SHE'S FUNNY AND POLITICAL. She's been described as a "red-hot, fire-bellied, feminismo-spewin' volcano" by Alison Bechdel of Dykes to Watch Out For.
Alix Olson was a member of the 1998 Nuyorican National Championship Slam Team, plus a winner of the 1999 OutWrite National Slam. Since then, she's been a touring folk poet and spoken-word artist, performing internationally at colleges, clubs and festivals. She's been on stage with such artists and activists as Michael Moore, Pete Seeger, Christine Lavin, Howard Zinn and Leslie Feinberg. She's even headlined the National Organization for Women conference.
Olson speaks up about peace-related subjects in a poetic, funny way on Thursday, May 22, at 9 p.m., at Solar Culture, located at 31 E. Toole Ave. Tickets cost $8 and are available at Antigone Books. Doors open at 8 p.m. It's an all-ages show and it's co-sponsored by Wingspan, Southern Arizona's lesbian, gay, bi and transgender community center.
Call 884-0874 for details.
RIVERS THAT WERE. Travel a 4,000-year journey. It won't take long.
Río Viejo/Río Nuevo is an exhibit that digs around Tucson to uncover its relationship to the Santa Cruz River--a past you might not remember. The structure of the show reflects an actual archaeological excavation containing interactive components for adults and children.
It starts with a landfill. The Tucson Pressed Brick Company, whose bricks built
many Tucson buildings from 1896 to 1965, became a big trashcan when brilliant city officials decided to use the vacated business at the foot of Sentinel Peak as a dump, filling the clay mining holes with trash for a decade until 1980.
Other exhibits highlight the excavation of a well used by the Chinese community, where diggers found remnants of a wok, rice bowls and soy jars. Another exhibit features the relationship of the Santa Cruz River to the relocation of the Presidio. Going even further back in time, archaeologists have unearthed a substantial ancient farming culture along the river.
There's a hands-on area for kids of all ages where they can operate a mini backhoe to excavate a pit, plus plenty of computer-generated learning. The show opens with a reception on Friday, May 23, from 5 to 7 p.m., at the Arizona Historical Society Main Museum, located at 949 E. Second St. The exhibit is slated to stay up for a while--until May 2006. Museum hours are Monday through Saturday, from 10 a.m. to 4 p.m. Call for all the details at 628-5774.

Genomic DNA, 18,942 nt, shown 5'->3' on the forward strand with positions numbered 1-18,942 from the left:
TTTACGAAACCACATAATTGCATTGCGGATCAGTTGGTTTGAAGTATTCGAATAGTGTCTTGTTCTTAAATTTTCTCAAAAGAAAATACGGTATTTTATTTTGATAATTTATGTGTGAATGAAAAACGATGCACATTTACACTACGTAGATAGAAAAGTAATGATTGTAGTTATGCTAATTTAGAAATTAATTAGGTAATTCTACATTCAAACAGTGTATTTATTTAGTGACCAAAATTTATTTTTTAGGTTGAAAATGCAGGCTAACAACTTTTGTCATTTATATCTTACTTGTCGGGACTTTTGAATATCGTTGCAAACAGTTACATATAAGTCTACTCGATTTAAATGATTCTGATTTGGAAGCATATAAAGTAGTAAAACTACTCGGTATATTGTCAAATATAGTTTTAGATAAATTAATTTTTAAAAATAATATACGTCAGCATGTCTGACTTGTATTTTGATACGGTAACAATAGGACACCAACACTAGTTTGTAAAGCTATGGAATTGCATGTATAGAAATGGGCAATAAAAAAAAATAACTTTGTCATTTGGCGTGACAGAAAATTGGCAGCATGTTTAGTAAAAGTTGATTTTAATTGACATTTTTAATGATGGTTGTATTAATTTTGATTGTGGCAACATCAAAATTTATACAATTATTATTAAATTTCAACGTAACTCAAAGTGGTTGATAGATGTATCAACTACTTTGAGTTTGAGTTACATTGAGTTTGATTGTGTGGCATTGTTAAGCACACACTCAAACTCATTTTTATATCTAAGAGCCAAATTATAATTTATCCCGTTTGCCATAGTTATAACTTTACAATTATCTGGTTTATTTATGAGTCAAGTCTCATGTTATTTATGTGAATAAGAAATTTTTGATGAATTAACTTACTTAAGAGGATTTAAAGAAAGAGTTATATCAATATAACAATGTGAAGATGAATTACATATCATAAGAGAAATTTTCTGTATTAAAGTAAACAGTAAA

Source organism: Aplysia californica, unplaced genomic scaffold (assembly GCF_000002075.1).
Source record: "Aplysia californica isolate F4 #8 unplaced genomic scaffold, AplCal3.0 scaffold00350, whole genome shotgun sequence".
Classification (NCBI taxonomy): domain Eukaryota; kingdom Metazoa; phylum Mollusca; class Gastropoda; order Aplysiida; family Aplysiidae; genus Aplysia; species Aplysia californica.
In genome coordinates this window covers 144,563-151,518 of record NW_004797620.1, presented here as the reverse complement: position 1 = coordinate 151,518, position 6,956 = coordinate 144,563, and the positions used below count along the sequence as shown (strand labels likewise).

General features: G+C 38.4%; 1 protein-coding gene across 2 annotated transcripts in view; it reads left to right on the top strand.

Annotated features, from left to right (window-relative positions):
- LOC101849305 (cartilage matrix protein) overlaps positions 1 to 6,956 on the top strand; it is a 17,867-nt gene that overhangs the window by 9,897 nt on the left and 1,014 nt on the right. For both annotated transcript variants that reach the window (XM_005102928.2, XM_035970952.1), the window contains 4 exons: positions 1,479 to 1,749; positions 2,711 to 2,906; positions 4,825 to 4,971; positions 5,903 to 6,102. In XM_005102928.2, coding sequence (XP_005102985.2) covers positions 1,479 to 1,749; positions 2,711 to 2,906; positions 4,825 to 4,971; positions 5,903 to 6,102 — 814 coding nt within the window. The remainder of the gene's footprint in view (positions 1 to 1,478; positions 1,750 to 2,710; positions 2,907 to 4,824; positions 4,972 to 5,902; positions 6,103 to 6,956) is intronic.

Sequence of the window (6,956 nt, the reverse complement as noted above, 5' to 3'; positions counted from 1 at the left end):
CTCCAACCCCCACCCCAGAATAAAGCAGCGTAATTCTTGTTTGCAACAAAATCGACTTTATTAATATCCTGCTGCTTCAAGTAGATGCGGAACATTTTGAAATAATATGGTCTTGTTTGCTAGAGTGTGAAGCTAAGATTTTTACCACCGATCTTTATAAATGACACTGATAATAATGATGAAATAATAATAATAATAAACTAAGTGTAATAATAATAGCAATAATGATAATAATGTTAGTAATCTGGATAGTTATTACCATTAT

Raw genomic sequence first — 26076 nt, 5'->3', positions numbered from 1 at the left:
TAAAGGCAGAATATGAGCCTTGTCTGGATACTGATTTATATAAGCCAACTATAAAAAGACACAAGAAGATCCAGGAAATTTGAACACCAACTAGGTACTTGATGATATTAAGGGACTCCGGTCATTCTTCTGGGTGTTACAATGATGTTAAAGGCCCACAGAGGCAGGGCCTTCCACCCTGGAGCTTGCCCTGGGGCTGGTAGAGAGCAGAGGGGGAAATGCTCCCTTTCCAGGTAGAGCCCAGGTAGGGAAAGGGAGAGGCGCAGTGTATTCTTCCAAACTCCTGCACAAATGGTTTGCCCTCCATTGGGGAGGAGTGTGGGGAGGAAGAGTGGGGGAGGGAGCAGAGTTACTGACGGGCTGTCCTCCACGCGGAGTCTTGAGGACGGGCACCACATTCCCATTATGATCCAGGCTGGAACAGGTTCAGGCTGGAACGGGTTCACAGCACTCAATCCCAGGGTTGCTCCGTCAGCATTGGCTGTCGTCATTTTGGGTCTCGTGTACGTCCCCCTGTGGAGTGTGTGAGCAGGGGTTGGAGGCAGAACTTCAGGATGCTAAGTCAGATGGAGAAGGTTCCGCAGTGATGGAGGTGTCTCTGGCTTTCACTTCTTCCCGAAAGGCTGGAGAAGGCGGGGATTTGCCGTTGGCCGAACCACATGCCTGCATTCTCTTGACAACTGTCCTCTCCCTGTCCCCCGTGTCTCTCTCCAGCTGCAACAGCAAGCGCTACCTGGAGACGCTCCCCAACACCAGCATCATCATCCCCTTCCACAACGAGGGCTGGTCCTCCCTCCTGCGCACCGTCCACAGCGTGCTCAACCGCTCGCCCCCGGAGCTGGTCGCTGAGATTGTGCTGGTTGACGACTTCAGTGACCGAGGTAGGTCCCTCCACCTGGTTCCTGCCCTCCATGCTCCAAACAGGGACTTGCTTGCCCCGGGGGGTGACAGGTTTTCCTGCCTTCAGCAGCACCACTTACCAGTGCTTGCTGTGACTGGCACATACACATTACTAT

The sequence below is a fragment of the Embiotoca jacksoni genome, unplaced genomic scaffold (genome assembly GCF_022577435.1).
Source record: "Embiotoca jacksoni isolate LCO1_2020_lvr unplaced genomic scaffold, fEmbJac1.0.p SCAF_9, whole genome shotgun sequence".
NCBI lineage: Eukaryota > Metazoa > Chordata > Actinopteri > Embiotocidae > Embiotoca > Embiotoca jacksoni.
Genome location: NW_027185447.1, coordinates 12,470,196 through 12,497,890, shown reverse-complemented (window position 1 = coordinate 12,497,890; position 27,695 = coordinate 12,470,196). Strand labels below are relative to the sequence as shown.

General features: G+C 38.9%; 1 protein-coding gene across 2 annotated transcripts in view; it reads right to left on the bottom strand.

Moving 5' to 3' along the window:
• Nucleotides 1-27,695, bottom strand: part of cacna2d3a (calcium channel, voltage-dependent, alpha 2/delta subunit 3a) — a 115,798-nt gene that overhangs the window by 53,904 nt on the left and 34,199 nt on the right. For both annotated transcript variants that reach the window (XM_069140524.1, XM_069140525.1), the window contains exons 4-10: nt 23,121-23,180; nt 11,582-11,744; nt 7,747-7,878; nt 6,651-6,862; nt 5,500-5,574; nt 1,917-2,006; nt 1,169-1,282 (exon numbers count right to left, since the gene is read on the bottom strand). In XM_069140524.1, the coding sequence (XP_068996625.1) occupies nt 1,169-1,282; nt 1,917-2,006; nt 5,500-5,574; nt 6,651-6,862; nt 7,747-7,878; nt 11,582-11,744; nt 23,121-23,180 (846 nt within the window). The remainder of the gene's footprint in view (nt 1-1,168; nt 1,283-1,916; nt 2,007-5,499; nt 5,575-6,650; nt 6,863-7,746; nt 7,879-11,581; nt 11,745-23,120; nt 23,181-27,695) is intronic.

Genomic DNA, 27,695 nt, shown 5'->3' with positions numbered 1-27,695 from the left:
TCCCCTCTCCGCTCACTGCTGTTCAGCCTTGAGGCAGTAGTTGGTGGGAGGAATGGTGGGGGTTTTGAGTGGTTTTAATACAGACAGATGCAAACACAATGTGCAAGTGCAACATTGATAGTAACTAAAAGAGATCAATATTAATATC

DUDE MUSIC. Tom Chambers is known for his Western-style singing, guitar playing, storytelling, poetry and folklore rambling. He was the founding president of the Western Music Association and still sits on its board. Plus he's been a working cowboy and spent several years as an entertainer on the dude ranch circuit.
So here's what you can expect when he ambles on stage at the Arizona Folklore Preserve on Saturday, May 24, and Sunday, May 25, at 2 p.m.: His show includes original songs like Green Sonoita Hills and La Luna de Sonora plus traditional Western music such as (you know this one) Back in the Saddle Again and The Streets of Laredo. He'll sing old Arizona songs such as Tyin' Knots in the Devil's Tail, Spanish is the Loving Tongue and the Marty Robbins' song, Man Walks Among Us.
Tom not only sings the songs; he tells the folklore surrounding the tunes. He mixes the best, and often funniest, of cowboy poetry with his songs. Maybe he'll even recite a Baxter Black poem about a very special "cattle drive."
Tickets for either day of the Memorial Day Weekend shows cost $10 apiece and $5 for kids 12 and younger. To get to the preserve, drive six miles south of Sierra Vista on Highway 92 to Ramsey Canyon Road. Turn right and drive 3.5 miles into the canyon. Turn left at the AFP sign and cross the creek on the automobile bridge and park behind the buildings.
Call with questions at 378-6165.
POEMS AS INTIMATE AS BREATHING. The poet Robert Creeley has described the work of Keith Wilson both as personal as one's inhalation and as quick as a lizard moving in the sudden sun.
Wilson was born on the Llano Estacado and grew up on army bases, mostly in the Southwest. He was the New Mexico State University poet-in-residence as well as professor emeritus there. His more than 25 books of poetry include Midwatch and When Dancing Feet Shatter the Earth. His most recent book, Transcendental Studies, has been published by Tucson's Chax Press. It will be available for the very first time at a reading Wilson gives on Saturday, May 24, at 7 p.m. Wilson shares the podium with Mark Salerno, a New York-born poet who now lives in Hollywood where he edits Arshile: A Magazine of the Arts.